1. Developers expect to be able to be able to sell apps regardless of the content of the app. Sure, they expect Apple to have some reasonable standards to prevent shady producers peddling malicious software, but they don’t expect Apple to take a subjective view on what content they are willing to sell through the store.
  2. Apple restricts the tools that developers have available to them in building content for the iPhone or iPad. The devices won’t run Flash – and Apple has said they never will. In Steve Jobs’s announcement on the topic, this is because Flash isn’t designed for multi-touch devices, has a poor security record and ties developers to a proprietary format. Apple bans developers from using Flash conversion software for their devices, so if the developer wants to build a product for an iPhone and, say, an Android phone, they need to build the product twice. This becomes prohibitively expensive.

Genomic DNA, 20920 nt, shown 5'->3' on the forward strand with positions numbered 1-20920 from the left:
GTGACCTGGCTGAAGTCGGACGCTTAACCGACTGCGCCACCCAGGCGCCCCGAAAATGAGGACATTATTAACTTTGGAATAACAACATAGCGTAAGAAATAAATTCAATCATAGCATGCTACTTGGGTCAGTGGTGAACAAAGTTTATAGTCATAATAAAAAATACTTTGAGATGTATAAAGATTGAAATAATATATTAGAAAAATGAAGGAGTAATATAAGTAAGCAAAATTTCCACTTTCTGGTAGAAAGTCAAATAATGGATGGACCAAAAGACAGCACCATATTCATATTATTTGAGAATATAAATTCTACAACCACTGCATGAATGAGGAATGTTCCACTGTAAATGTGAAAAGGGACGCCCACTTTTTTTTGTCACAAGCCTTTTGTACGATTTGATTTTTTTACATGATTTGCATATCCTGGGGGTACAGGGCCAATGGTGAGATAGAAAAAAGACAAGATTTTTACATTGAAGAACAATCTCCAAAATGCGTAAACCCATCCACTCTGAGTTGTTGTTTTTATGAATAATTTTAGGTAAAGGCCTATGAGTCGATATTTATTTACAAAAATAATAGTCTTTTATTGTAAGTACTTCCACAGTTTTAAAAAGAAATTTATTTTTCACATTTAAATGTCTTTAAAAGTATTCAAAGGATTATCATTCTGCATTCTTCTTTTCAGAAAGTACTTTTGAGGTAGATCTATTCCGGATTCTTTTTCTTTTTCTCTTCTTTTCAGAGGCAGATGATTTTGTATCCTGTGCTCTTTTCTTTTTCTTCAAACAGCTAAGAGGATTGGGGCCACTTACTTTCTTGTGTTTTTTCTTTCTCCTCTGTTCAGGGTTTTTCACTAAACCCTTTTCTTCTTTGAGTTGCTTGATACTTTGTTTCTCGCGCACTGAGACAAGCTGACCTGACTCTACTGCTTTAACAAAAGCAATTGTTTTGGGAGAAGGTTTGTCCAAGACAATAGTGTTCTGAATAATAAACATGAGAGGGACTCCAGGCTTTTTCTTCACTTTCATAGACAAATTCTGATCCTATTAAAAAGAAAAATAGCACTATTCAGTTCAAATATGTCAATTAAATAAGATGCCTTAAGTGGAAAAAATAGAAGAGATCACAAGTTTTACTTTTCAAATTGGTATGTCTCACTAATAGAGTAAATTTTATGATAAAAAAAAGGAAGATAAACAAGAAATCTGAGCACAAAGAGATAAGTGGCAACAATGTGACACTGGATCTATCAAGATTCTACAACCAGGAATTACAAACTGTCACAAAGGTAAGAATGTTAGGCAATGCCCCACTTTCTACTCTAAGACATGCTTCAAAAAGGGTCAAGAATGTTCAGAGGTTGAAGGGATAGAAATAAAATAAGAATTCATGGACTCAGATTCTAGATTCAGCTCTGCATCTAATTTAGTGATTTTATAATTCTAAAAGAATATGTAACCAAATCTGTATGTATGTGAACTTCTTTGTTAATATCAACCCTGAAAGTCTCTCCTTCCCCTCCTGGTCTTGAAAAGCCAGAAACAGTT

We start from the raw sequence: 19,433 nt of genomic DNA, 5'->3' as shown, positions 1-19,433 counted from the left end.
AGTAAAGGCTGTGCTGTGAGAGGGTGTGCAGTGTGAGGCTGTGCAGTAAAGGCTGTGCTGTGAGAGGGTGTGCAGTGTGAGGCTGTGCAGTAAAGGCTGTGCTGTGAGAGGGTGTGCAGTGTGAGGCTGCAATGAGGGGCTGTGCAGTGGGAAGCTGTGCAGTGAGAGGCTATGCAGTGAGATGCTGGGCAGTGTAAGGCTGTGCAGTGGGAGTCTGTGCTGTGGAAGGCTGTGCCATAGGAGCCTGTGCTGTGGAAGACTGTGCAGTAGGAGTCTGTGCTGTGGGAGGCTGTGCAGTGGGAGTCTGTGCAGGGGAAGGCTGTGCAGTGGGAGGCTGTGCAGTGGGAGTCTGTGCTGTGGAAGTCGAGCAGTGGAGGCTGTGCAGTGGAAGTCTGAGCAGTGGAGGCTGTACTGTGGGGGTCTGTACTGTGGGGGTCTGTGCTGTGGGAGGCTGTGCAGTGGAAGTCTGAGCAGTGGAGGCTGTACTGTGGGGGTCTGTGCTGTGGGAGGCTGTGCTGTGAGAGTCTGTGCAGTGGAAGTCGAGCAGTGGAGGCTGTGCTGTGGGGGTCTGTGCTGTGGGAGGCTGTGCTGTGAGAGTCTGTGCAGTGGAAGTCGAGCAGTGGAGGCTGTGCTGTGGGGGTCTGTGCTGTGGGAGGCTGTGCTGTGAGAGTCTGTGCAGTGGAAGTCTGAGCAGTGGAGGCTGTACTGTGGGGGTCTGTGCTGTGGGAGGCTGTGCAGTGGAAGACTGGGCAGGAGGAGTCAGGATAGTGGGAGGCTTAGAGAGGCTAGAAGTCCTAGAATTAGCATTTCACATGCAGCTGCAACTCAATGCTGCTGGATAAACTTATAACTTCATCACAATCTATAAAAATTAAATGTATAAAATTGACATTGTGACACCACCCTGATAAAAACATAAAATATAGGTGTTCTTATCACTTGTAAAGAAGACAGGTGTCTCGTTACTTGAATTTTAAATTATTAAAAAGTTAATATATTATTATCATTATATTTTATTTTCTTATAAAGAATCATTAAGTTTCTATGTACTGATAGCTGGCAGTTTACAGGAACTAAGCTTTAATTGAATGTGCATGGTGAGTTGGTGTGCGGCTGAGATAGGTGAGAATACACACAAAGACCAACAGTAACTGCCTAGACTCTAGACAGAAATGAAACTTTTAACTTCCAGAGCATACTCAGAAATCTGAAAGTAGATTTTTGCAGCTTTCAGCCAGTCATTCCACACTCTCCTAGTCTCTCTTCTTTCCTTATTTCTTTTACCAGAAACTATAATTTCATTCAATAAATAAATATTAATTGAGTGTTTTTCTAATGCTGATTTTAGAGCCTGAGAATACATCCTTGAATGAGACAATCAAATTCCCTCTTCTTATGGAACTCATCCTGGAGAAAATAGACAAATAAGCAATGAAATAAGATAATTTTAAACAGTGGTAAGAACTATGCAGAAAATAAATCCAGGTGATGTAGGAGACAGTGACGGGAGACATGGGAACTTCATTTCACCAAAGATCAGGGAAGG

If you want to read some intelligent, articulate and passionate perspectives on these issues, I suggest you read this and this.

Ideology and dosh

The internet is a funny old place, really. People give away so much content for free – not just blogs, but seriously big businesses who have made content their bread and butter have given away vast amounts of content. In fact, I would say that the proliferation of free content and services on the internet has eroded the value of rich interactive content to the point that when a major media company tries to emulate the innovations of an enthusiast and charge for their content, their customers invariably feel like they are being charged an unfair price.